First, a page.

Sail having been set

It was 1971, and Ron Webster, a silversmith from Birmingham, was putting the final touches on his poem, which he was going to send to a radio programme in London. Odd place for a poem? Not really. Said the host of that programme:

“[O]ne of the ideas I had was to invite listeners to send their poems or lyrics to me and I would make songs out of them. We got a million replies, and I did one each week for 26 weeks.”

In the States, you might have been suspicious of a scheme like that. But this was legit, and Mr Webster’s verses were selected for the programme; what’s more, the host himself recorded a version for EMI’s Columbia label, which failed to chart.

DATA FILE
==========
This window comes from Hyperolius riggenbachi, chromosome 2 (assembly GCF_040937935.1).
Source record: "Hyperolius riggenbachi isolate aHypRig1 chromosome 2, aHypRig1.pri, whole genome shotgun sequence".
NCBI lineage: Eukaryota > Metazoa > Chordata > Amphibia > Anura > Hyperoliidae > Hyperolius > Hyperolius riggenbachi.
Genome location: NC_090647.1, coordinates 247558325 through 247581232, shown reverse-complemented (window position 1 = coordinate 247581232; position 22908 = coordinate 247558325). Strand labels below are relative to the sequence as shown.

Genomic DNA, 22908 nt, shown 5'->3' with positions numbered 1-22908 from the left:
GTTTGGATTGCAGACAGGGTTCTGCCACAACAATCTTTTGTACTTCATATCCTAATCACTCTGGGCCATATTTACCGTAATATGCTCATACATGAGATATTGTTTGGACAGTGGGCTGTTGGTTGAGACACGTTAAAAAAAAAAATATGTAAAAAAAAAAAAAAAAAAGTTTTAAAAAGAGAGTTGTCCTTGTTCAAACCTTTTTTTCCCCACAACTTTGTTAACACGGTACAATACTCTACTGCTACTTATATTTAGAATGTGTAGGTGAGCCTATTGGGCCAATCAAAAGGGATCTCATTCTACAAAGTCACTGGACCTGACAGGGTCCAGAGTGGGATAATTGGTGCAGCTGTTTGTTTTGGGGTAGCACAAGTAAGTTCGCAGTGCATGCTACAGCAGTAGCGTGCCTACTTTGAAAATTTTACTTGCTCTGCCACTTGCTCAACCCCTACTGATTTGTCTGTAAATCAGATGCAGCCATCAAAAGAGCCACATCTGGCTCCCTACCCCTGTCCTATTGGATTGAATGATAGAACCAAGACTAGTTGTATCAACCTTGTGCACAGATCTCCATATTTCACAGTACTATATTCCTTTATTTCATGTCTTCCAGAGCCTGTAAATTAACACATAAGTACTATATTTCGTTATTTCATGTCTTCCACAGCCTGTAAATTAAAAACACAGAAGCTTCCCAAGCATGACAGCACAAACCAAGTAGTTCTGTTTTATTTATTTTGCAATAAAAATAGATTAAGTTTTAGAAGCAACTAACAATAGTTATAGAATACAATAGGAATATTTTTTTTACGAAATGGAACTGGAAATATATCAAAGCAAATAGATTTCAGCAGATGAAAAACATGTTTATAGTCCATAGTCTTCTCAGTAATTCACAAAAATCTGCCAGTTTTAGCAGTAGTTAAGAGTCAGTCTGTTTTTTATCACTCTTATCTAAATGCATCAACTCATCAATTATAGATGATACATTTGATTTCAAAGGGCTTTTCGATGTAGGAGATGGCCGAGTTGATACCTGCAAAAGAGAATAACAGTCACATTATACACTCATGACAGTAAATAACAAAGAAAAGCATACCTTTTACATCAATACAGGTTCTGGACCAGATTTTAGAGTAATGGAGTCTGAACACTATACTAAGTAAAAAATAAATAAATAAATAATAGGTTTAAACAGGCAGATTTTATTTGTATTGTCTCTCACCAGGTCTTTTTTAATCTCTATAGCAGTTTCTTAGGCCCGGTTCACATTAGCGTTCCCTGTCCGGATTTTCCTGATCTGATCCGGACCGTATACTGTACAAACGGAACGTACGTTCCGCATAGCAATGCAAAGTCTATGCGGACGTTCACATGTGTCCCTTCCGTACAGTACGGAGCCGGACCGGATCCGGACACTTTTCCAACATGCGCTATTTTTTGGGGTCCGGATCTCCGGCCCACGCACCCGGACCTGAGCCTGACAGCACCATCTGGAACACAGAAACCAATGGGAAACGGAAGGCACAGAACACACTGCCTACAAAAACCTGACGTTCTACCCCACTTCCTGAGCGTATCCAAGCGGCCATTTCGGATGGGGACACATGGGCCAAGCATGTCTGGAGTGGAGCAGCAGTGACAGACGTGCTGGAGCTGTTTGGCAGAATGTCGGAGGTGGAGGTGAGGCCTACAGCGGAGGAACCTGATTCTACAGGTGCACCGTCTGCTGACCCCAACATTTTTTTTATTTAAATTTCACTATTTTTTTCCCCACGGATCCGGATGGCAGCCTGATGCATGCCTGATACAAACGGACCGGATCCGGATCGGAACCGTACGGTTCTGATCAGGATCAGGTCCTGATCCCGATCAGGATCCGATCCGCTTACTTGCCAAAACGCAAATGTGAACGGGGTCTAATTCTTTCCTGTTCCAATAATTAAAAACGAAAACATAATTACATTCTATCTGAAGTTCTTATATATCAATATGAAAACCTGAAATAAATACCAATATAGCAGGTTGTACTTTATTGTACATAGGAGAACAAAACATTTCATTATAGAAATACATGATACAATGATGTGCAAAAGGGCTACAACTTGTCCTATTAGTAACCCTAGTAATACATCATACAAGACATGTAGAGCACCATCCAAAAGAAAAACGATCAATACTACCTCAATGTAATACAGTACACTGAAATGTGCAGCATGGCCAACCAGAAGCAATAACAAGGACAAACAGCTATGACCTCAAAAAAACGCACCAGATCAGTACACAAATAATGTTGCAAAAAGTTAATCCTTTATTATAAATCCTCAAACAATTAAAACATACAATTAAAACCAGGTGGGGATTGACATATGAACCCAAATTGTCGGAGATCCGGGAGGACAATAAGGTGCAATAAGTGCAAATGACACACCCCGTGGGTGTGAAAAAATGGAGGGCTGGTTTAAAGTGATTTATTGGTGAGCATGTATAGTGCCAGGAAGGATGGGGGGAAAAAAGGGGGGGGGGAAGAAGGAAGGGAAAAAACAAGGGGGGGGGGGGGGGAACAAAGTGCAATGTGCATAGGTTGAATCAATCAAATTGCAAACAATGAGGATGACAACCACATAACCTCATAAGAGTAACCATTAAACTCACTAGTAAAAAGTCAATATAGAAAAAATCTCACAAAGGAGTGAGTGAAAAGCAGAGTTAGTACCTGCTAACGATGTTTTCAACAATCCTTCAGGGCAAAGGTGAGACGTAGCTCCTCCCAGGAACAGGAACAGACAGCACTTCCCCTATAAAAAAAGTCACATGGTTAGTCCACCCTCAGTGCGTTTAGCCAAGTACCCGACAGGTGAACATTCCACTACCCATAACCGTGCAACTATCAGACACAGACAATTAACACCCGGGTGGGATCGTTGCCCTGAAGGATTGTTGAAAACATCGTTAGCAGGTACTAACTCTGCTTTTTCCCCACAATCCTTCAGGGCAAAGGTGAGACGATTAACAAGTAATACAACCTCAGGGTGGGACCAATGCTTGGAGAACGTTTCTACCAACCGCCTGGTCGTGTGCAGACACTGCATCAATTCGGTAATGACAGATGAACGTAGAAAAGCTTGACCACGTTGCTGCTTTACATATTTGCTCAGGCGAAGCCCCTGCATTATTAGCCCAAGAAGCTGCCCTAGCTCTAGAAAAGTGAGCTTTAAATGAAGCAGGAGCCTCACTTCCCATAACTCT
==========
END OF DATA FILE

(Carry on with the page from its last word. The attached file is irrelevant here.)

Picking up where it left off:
Cut to 1975. An American woman, a visitor to Canada, heard that recording on the radio, and liked it enough to suggest it to her husband, the program director for WSB Atlanta. He found the album, issued on RCA in the States, and gave the song several spins. To borrow a phrase, the phones lit up. And for that reason, today, you get to hear Mr Webster’s verses-turned-lyrics, and the voice of the host, born in Nairobi yet quintessentially English, Mr Roger Whittaker:

Eleven million copies later, it has lost none of its charm.





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